His flaw, for now, seems to be on his first run of a new season. Last year he barely got home at 1/3 in a small race at Sandown. This year he was beaten at Aintree by handicapper Lake View Lad, though it was a much hotter race than the Sandown one. On his second race last season he improved 17lbs over the first one. If he finds something close to the same improvement today, he will win. If he finds just half that improvement he will go very close indeed. And that is just on what he has done so far.

Where Santini holds the ace card is that he appears to have considerably more potential than the others who, for the most part are now hardened battlers in this open company at Grade 1 level. And, his trainer Henderson supplemented Santini, paying £5,000 to put him in the race late. Reportedly, this was inspired by Santini doing a sparkling piece of work at home.

I think he can win this, though I wouldn’t have a big bet on him, especially as my own King George record would make a three act drama in its own right. I might tell you about it sometime.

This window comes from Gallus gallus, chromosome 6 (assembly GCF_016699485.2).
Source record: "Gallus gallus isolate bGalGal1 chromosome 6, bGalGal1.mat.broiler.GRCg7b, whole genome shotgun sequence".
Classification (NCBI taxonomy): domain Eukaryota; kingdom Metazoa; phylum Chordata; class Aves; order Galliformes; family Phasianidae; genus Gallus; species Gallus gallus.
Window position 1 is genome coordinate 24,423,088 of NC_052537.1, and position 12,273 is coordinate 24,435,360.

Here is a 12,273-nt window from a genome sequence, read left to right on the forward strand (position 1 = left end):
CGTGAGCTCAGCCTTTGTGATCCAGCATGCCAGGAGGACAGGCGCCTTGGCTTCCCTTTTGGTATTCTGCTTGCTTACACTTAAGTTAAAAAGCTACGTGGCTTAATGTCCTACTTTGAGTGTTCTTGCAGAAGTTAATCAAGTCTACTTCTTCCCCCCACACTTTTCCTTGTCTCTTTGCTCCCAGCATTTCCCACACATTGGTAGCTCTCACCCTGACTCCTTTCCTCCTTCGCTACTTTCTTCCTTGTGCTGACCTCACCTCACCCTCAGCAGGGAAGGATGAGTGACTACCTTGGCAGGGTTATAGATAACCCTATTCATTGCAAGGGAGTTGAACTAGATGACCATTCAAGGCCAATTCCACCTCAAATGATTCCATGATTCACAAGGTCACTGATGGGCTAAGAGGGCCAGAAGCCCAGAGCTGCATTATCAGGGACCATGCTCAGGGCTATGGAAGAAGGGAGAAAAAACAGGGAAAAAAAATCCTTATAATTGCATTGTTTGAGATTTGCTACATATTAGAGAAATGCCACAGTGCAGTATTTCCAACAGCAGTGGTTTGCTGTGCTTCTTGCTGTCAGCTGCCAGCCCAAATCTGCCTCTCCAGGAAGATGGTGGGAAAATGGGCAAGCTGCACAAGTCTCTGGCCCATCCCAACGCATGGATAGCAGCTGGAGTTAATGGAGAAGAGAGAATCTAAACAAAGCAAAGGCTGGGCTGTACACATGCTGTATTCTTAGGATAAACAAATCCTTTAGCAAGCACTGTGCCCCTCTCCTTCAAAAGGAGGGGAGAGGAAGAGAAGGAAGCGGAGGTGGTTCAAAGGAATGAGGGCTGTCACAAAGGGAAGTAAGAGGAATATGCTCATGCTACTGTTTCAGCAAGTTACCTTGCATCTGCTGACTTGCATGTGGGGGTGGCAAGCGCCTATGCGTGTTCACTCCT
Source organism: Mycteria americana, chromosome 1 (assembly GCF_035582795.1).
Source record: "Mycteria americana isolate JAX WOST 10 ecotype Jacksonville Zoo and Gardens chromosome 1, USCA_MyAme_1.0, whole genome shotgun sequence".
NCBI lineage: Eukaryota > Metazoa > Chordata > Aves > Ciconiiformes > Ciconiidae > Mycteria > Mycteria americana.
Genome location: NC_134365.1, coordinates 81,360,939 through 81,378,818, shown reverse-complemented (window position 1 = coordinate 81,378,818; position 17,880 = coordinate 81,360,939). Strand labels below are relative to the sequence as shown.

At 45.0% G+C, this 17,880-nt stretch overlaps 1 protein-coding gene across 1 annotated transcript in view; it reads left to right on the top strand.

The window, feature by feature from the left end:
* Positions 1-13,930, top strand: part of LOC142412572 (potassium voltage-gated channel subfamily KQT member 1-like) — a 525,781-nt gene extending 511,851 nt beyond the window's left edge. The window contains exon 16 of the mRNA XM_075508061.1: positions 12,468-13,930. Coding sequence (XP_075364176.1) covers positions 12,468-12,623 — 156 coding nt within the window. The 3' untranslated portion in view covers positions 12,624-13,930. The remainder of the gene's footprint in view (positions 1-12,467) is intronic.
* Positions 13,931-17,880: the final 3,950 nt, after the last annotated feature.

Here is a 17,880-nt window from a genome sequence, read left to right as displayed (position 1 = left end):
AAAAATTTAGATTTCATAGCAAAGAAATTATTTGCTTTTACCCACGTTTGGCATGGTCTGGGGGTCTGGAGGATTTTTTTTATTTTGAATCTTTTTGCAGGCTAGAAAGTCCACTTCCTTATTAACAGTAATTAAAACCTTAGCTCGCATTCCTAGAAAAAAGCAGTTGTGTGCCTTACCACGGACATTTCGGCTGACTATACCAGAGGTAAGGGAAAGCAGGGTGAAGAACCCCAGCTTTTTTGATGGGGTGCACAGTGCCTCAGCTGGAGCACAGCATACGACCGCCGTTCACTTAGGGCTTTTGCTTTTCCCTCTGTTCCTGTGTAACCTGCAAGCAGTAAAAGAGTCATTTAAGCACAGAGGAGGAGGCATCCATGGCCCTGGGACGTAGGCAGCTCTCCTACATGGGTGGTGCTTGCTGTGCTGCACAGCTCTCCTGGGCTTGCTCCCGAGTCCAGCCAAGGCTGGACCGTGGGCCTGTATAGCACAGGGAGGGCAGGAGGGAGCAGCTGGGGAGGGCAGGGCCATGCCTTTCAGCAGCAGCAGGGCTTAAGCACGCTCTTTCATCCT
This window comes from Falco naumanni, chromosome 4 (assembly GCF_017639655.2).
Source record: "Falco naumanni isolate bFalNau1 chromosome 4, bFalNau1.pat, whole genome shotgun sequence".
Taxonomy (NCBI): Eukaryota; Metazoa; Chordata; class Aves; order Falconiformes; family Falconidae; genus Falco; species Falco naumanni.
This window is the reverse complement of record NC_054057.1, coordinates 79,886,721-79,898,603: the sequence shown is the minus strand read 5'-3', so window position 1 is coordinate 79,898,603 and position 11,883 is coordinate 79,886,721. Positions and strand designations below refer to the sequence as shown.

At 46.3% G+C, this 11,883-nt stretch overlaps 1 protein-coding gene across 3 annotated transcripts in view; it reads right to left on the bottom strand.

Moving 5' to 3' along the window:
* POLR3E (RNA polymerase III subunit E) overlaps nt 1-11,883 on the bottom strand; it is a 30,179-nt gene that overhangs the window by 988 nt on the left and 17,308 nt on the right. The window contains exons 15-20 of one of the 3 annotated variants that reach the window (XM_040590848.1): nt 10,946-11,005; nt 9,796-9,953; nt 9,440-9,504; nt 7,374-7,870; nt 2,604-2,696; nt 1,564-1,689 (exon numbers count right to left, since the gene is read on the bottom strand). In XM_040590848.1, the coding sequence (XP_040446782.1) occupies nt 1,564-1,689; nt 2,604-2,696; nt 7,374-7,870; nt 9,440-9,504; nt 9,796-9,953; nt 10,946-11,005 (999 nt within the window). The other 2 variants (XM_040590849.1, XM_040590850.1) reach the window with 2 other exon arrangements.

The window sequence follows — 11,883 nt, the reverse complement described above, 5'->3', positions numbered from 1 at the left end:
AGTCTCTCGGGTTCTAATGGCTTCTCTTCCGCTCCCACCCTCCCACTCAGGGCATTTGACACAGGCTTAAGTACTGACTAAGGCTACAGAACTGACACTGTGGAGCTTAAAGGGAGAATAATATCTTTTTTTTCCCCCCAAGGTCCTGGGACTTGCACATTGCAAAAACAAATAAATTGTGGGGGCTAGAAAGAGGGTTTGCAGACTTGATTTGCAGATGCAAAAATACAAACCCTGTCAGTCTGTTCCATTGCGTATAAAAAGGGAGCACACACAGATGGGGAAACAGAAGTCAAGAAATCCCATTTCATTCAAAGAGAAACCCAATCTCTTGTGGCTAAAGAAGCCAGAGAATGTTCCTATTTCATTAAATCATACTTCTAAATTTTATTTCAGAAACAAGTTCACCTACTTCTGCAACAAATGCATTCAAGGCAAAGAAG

Have a good day. Enjoy the racing. Go easy with your stakes.

All the best.

The Last Post from Lazybet

The start of a new jumps season is an appropriate time to sign off from this blog, I think.

I’m going to be concentrating on fiction writing for the foreseeable future. Any blogging I do will be from my Steeplechasing site Please sign up on that site if you want to see future blog posts (there are three wee dots on the top right of the page on my new blog: that’s where you sign up).  I’ll still blog on racing matters that spark me into action and there’ll still be the occasional tip from me if I think a horse is exceptional value.

This site will remain online for a while. Many words have been written on it over the years and it still gets visits around National time and the Festival due to Google searches sending folk here.

Thanks to those who’ve found the time to read some of my posts. Attention spans are getting so short these days I fear that articles any longer than twitter’s 280 characters will struggle to find readers.